Survey-based approaches dominate recent inflation forecasting literature. This article shows the results of a comparison between survey-based versus the Ortec Finance quantitative data-driven approaches for forecasting inflation. Based on an out-of-sample analysis across eight countries, we concluded that the Ortec Finance methodology outperforms survey-based inflation models. In particular for horizons of one year and longer.

Recent inflation forecasting literature

In recent inflation forecasting literature (e.g., Kozicki and Tinsley (2012), Faust & Wright (2013), we see a trend towards the usage of survey forecasts. This article shows the results of a comparison between the Ortec Finance quantitative data-driven approach to that of the Survey of Professional Forecasters (SPF-survey). In terms of forecast accuracy, this survey is amongst the best in recent literature, such as Faust and Wright (2013).

We also included other non-survey-based inflation forecasting models in our comparison, to place the results in perspective: the well-known UC-SV model by Stock and Watson (2007), two naïve benchmark models, AR (1) and a random walk. The UC-SV is a trend-based state-space model that shows good inflation forecasting performance, as seen in recent literature (Stock and Watson (2007), Faust and Wright (2013), Groen et al. (2013). As this model also uses a long-term trend, it is in some respect similar to the Ortec Finance frequency decomposition factor-based approach.

The quantitative data-driven Ortec Finance approach

The Ortec Finance scenario approach is based on frequency domain decomposition techniques. This approach decomposes time series into a long-term trend, a medium-term business cycle component, and a high-frequency monthly component. Forward-looking scenario projections for a wide range of macro-economic and financial benchmarks are subsequently created using dynamic factor models.

This methodology aims to capture co-movements in the economy with a few common factors (principal components). We use the same approach to forecast inflation. Additionally, the Ortec Finance scenarios include “expert opinions” to account for effects that data-driven models cannot naturally take into account, e.g., announced tax changes.

For this research, we use a simplified version of the Ortec Finance approach without expert opinions. This implies that the Ortec Finance model-based forecasts in the results below are purely model-driven without expert opinion.

Survey forecasts outperform on a short horizon, the Ortec Finance approach is superior on a 1-year-horizon

We carried out an ‘out-of-sample’ rolling window performance analysis in the period Q1 1990- Q4 2018 for the United States and seven other developed market countries (Canada, France, Germany, Japan, the Netherlands, Switzerland, and the United Kingdom). Figure 1 shows the results of the forecasting analysis.

Figure 1: Forecasting performance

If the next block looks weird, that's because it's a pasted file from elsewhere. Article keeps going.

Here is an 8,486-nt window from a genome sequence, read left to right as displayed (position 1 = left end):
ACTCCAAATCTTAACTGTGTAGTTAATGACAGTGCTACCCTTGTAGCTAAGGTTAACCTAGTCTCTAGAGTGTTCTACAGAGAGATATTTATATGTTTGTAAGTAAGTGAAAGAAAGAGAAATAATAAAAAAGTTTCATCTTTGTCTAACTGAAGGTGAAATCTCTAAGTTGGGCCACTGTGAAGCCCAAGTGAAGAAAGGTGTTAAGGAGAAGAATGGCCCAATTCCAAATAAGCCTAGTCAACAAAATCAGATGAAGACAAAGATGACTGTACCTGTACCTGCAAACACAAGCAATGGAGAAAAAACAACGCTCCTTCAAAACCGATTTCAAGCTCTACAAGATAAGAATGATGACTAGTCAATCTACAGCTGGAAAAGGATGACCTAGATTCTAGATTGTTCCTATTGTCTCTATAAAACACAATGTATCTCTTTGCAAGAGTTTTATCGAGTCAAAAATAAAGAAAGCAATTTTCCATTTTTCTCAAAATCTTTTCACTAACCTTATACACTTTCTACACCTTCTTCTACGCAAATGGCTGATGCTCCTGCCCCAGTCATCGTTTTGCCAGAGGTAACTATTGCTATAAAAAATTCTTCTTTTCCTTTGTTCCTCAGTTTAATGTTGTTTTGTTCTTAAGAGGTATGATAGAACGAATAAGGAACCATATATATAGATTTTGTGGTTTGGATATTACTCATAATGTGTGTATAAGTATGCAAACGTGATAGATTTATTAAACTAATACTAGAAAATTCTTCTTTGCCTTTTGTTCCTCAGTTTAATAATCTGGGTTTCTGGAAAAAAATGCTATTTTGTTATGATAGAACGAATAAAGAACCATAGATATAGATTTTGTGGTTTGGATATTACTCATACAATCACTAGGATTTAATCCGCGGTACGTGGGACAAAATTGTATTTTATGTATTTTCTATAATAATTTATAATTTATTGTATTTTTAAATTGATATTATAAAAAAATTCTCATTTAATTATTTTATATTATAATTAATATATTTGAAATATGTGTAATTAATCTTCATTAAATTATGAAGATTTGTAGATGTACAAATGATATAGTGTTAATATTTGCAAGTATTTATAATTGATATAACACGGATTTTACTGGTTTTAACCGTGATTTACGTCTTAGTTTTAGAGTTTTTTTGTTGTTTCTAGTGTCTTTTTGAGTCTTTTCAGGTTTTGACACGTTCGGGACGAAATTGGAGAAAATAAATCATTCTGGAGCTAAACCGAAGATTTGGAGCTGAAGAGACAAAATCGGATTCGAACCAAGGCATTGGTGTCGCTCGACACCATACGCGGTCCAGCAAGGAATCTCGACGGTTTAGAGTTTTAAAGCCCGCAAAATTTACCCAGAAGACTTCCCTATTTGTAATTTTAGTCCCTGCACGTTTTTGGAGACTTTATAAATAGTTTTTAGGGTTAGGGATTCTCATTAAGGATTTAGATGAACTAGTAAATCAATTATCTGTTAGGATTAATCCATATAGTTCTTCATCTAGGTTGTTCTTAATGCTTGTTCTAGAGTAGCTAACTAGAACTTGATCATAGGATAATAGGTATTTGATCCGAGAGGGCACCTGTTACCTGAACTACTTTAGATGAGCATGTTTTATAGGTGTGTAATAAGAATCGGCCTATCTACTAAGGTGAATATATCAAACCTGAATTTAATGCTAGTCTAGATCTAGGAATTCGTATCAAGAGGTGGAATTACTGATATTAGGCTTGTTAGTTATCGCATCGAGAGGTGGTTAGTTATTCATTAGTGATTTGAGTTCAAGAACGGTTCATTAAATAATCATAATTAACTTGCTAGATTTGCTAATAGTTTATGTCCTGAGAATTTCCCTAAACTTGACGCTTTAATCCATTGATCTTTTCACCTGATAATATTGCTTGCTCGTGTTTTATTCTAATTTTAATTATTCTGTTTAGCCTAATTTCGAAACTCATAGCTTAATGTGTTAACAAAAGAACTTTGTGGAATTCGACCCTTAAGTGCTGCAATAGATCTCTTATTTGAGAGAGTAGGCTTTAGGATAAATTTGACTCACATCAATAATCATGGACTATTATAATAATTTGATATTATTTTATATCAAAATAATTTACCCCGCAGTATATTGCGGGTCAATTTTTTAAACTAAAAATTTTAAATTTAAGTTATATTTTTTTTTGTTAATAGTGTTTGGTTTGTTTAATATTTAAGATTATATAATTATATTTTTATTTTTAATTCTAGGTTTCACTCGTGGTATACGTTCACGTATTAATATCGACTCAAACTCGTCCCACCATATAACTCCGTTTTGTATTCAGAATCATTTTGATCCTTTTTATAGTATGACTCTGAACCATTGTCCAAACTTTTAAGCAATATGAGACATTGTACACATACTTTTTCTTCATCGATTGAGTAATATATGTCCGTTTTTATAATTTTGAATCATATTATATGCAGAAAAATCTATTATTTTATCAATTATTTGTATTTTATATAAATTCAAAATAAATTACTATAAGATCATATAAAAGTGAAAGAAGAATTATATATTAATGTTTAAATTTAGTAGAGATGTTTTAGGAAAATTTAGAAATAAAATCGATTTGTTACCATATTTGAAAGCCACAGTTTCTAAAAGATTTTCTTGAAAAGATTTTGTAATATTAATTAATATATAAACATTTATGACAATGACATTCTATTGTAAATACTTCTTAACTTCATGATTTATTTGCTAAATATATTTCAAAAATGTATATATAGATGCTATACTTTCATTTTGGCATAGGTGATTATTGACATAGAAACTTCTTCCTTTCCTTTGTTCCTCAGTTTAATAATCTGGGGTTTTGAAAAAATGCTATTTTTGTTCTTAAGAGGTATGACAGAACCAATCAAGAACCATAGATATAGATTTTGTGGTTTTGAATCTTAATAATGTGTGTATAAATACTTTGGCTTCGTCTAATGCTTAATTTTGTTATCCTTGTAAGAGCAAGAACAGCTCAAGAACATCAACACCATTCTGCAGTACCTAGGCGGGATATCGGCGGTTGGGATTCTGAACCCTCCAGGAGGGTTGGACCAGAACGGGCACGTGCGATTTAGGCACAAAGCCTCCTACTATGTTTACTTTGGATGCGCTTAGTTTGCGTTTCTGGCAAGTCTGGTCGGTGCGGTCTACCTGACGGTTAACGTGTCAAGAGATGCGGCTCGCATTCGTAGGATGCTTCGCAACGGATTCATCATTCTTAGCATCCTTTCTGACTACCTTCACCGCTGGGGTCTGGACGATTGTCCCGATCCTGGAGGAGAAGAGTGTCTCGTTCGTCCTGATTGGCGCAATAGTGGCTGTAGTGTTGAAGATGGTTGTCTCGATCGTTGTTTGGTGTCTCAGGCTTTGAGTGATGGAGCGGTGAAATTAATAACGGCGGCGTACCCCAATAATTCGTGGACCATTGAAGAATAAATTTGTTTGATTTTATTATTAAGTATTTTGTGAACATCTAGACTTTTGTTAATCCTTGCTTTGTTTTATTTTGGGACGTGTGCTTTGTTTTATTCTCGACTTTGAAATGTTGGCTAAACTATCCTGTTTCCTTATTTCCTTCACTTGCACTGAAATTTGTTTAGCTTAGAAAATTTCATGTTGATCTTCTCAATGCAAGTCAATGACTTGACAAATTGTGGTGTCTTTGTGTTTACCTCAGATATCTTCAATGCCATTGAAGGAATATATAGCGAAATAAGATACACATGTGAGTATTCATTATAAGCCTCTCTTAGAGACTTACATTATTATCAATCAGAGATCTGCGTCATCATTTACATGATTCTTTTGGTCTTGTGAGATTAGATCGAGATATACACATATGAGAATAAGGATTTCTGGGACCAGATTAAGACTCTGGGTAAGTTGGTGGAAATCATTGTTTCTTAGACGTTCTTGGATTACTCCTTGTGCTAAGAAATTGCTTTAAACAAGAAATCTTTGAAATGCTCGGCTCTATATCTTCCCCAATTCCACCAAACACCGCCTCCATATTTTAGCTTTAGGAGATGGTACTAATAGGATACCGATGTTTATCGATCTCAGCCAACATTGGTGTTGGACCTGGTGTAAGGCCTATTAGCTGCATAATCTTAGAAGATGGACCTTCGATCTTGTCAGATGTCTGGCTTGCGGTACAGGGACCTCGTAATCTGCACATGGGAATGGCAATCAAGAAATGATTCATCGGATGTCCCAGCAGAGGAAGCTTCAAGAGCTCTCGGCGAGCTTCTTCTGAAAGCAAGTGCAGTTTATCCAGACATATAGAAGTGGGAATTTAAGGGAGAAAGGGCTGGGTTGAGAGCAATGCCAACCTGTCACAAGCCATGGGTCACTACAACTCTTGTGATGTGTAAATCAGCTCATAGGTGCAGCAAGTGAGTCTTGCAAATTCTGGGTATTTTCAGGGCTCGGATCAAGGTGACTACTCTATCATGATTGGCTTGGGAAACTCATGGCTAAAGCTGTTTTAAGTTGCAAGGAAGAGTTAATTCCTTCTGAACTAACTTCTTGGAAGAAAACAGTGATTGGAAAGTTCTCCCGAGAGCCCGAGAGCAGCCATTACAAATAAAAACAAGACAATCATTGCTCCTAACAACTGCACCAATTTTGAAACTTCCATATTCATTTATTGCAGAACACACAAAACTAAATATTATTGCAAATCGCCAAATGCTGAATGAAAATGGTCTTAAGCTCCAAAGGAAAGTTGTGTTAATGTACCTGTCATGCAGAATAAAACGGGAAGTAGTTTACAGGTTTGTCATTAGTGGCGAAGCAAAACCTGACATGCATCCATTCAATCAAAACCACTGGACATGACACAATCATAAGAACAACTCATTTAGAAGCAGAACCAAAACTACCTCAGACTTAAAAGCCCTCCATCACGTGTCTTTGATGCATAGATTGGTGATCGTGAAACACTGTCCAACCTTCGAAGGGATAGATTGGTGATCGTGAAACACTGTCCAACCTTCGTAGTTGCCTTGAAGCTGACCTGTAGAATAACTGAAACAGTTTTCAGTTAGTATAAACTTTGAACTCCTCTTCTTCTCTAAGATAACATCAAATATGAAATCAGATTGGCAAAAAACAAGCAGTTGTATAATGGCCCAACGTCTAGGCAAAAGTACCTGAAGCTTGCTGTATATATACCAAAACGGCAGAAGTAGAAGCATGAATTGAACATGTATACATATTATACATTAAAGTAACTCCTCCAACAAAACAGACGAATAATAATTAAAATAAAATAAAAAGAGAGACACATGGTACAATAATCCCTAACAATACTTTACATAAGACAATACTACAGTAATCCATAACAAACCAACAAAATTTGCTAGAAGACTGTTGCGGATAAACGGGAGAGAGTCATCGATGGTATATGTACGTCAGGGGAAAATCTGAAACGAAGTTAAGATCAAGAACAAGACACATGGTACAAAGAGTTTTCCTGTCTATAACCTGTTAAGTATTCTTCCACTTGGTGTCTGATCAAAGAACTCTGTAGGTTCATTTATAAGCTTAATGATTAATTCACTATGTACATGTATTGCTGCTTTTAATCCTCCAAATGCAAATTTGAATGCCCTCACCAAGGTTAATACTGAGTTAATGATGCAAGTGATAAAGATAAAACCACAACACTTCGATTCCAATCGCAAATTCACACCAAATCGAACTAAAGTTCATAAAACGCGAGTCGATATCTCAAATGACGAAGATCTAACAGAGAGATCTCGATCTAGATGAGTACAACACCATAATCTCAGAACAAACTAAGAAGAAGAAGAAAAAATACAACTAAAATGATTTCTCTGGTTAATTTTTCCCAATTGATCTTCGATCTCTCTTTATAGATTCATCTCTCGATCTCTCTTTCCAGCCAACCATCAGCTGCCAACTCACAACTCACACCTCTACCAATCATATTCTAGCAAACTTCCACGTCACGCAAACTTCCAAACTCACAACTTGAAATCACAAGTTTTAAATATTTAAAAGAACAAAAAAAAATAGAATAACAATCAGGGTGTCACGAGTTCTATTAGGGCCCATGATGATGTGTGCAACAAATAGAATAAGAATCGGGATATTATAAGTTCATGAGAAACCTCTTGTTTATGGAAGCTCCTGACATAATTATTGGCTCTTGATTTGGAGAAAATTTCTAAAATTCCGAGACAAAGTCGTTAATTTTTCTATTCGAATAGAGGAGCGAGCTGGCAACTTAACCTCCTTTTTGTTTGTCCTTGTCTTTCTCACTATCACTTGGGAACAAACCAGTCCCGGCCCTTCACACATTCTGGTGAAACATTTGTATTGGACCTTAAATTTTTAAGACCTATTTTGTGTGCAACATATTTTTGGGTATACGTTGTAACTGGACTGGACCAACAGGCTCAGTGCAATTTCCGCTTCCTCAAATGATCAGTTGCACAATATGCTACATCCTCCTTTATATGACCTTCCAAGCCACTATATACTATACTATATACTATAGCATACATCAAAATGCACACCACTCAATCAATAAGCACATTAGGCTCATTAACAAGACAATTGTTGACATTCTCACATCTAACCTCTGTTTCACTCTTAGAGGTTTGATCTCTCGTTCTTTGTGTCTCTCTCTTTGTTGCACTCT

Chart shows the performance of models relative to the Ortec Finance methodology. A negative number means that the OF-approach outperforms the model; a positive number means a model outperforms the OF-approach.

The SPF-survey outperforms all models on a 0-, 1- and 2-quarter-horizon. For a 1- and 2-year horizon, the Ortec Finance model performs the best. For all models, we found that their performance relative to the Ortec Finance methodology worsens as the forecasting horizon became longer.

Expert opinions are highly relevant for forecasting short-term inflation

We argue that the survey forecasts outperform the Ortec Finance approach (without expert opinions) on short horizons since the survey uses recent information in a better way. Survey participants can take relevant events and news into account, whereas the Ortec Finance approach (as it is implemented in this research) relies on officially published data. The benefit of this advantage quickly dies out; however, as for the 2-quarters-ahead forecast, the difference in performance is negligible.

This accentuates that the use of expert opinions, as is the case in the official Ortec Finance scenario set, is highly important for good short-horizon inflation forecasts. We argue that this underlines the effectiveness of the Ortec Finance methodology.

Ortec Finance methodology shows superior inflation forecasting performance

We conclude that the Ortec Finance methodology to forecasting inflation outperforms survey-based inflation models. In particular, we find that the performance of the Ortec Finance methodology is especially useful for horizons of one year and longer. The expert opinions used in the Ortec Finance scenarios are highly informative for forecasting inflation on short horizons (up to 1 year). This underlines the value of the Ortec Finance approach that combines quantitative data-driven model models with expert opinion.

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